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Pleasantville Author Creates “True History” Series for Young Readers 

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By Jessica Jafet

If history is indeed dynamic and our interpretations of past events continue to evolve, then it is essential to investigate issues that have often been left out of traditional school curriculums — in order to illuminate long-overlooked truths and tell a fuller account of our collective story.

Such was the logic and motivation for Pleasantville resident Jennifer Sabin, an author and former broadcast journalist, who became determined to create a series of non-fiction books that provide thorough accounts of history with additional factual context so that young readers could be thoughtfully introduced to a more nuanced picture of how our nation came to be.

“Some of these truths can be difficult to grapple with, but that doesn’t mean they should be ignored or downplayed,” Sabin said, adding that confronting these subjects “would help empower [students] to be the next generation of change-makers.”

During the pandemic, when her young adult children were at home, Sabin’s family had many discussions about events that were happening, including the Black Lives Matter marches as well as a documentary that they watched together called, “13th.” The film explores the legacy of the 13th Amendment to the United States Constitution (which abolished slavery “except as a punishment for a crime whereof the party shall have been duly convicted”) and the history of racial inequality and mass incarceration in the United States as long-lasting repercussions. 

“My daughter went to an excellent high school and college and just didn’t know so much of this — it made me realize that there is a lot of history that is not taught in this country,” Sabin said.

She pitched the chapter book idea to Penguin Workshop, an imprint of Penguin Young Readers, which blossomed into a series called “True History.” The publisher has already launched four titles for middle-grade readers, including The Founders Unmasked, written by Sabin, The Legacy of Jim Crow by Clarence A. Haynes, A New History of Immigration, by Jaclyn Backhaus and Indigenous America, by Liam McDonald.

Each book attempts to uncover hidden histories by presenting material in straightforward language that is accompanied by short glossaries, profiles, timelines and color inserts—in a way Sabin hopes will spark conversations and expose events from a multitude of perspectives, “giving students information and tools to ask their own questions.”

As a news writer and editor for almost two decades at ABC News, and then having earned a graduate degree in creative writing, the author understands the power of words and stories to shape ideas.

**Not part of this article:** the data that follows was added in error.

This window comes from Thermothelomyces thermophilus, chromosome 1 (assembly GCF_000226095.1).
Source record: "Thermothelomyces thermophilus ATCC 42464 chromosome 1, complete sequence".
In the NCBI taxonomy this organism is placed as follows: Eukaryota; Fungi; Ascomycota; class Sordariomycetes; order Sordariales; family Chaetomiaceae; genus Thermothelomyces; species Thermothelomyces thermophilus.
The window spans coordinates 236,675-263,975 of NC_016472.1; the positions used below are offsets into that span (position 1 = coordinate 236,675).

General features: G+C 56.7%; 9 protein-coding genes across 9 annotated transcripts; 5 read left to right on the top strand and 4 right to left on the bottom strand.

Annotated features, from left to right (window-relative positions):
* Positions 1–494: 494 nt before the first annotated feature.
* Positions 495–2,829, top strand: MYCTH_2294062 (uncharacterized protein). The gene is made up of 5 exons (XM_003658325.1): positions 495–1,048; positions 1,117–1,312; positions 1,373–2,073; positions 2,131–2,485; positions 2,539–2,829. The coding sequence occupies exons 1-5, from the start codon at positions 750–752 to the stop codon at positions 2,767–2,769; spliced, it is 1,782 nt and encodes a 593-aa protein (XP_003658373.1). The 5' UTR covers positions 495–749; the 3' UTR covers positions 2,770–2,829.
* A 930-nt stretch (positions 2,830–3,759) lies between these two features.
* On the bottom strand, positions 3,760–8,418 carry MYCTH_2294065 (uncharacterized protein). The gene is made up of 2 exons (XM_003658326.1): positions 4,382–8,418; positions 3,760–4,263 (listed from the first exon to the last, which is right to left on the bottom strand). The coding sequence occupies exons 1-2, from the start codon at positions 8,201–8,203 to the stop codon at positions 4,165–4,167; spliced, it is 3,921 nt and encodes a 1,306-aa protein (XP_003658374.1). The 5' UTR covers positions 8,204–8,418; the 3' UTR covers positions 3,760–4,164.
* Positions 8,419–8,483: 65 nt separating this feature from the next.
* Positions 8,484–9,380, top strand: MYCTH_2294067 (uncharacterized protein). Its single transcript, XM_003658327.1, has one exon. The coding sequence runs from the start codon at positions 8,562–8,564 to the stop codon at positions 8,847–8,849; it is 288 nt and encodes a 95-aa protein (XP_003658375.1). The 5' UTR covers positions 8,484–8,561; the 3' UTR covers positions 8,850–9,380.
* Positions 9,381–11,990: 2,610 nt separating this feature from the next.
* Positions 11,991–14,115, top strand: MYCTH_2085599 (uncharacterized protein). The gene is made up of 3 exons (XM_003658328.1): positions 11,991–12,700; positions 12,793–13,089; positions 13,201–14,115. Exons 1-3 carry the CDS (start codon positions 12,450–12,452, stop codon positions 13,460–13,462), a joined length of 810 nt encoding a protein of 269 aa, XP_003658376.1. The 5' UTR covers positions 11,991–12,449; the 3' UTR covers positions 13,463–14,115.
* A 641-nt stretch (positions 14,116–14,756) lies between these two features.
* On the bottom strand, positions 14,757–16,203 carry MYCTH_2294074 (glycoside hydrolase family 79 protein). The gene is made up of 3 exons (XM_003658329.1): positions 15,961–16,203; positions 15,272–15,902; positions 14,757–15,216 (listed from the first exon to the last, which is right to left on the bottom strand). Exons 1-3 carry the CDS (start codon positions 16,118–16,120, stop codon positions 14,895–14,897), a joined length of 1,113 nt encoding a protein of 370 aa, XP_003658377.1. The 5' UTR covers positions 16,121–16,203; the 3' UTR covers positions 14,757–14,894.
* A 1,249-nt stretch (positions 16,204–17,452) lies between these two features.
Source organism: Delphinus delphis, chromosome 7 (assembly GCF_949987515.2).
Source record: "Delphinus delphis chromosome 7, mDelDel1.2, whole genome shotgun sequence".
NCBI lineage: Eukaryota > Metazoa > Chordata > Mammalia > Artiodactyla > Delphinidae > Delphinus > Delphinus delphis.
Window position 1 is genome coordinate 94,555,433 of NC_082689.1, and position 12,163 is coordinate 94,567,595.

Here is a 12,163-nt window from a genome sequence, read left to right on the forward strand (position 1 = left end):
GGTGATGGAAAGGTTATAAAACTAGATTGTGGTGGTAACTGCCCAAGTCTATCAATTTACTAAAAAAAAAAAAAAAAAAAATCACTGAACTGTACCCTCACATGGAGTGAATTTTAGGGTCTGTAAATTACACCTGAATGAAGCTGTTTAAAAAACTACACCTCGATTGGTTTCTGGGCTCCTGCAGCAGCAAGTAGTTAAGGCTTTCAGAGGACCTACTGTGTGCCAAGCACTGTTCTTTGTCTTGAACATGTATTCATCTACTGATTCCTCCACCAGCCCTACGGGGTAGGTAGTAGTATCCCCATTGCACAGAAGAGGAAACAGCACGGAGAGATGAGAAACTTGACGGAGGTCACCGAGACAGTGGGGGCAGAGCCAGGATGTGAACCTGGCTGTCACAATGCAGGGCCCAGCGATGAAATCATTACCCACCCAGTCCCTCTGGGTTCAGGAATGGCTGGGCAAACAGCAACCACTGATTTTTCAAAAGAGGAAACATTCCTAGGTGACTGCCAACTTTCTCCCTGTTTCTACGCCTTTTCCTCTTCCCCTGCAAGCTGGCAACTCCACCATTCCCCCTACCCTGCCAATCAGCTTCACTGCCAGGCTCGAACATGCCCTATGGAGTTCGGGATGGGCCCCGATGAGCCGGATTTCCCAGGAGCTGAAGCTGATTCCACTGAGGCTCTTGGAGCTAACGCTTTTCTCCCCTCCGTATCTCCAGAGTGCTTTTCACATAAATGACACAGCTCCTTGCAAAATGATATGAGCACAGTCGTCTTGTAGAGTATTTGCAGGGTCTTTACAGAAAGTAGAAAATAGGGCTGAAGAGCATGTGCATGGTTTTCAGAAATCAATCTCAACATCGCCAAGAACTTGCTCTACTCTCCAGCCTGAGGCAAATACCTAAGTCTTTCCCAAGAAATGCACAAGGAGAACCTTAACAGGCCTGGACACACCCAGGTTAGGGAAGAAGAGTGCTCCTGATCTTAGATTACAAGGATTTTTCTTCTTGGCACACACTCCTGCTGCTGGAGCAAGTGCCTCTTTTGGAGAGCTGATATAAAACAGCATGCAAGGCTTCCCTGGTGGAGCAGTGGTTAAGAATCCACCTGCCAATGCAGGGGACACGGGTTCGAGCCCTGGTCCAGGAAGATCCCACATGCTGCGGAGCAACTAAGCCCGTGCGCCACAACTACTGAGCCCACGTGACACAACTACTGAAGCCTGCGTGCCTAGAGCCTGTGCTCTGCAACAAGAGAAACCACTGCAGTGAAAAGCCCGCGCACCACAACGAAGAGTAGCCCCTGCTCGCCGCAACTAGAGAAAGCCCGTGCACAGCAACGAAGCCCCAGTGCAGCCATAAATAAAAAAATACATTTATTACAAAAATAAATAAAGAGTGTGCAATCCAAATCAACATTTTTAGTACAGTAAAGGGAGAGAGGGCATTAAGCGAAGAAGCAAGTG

In “The Founders Unmasked,” the title itself was worded in a more inclusive way (omitting “Fathers”), Sabin explained, in reference to the architects who created the United States government, and who codified its principles. The author describes the reality of who these men were—their amazing accomplishments and goals they set for the country, along with practices that often contradicted the core beliefs they professed to hold. 

Without naming the founders as heroes or villains, the book attempts to present the full range of their characters and personal lives, as well as to highlight the stories of other people who played a role at the time, instead of mentioning them merely as footnotes to the men.

For example, Thomas Jefferson, a revered founder and third president of the United States who penned the words “all men are created equal” in the Declaration of Independence, is presented with the complicated legacy he left, as an owner of enslaved people. A chapter is devoted to Sally Hemings, a woman who was enslaved by Jefferson and bore at least six children fathered by him. 

Through “interviews and documentation, perspective and context,” the creator said the new book series aims to “point out some of the half-truths and lies we are taught as children and to present history through a more critical lens,” a deeper-dive exercise that she believes is important. 

“I feel really strongly that young people especially, can take in all of this information and still love their country and still feel very connected to it;  but they should know the truth about it,” Sabin said. “The bottom line is that it is all part of American history and sometimes it is really messy and complicated — all I am interested in is educating young people so that they understand the full scope as much as possible. History needs to keep being updated.”

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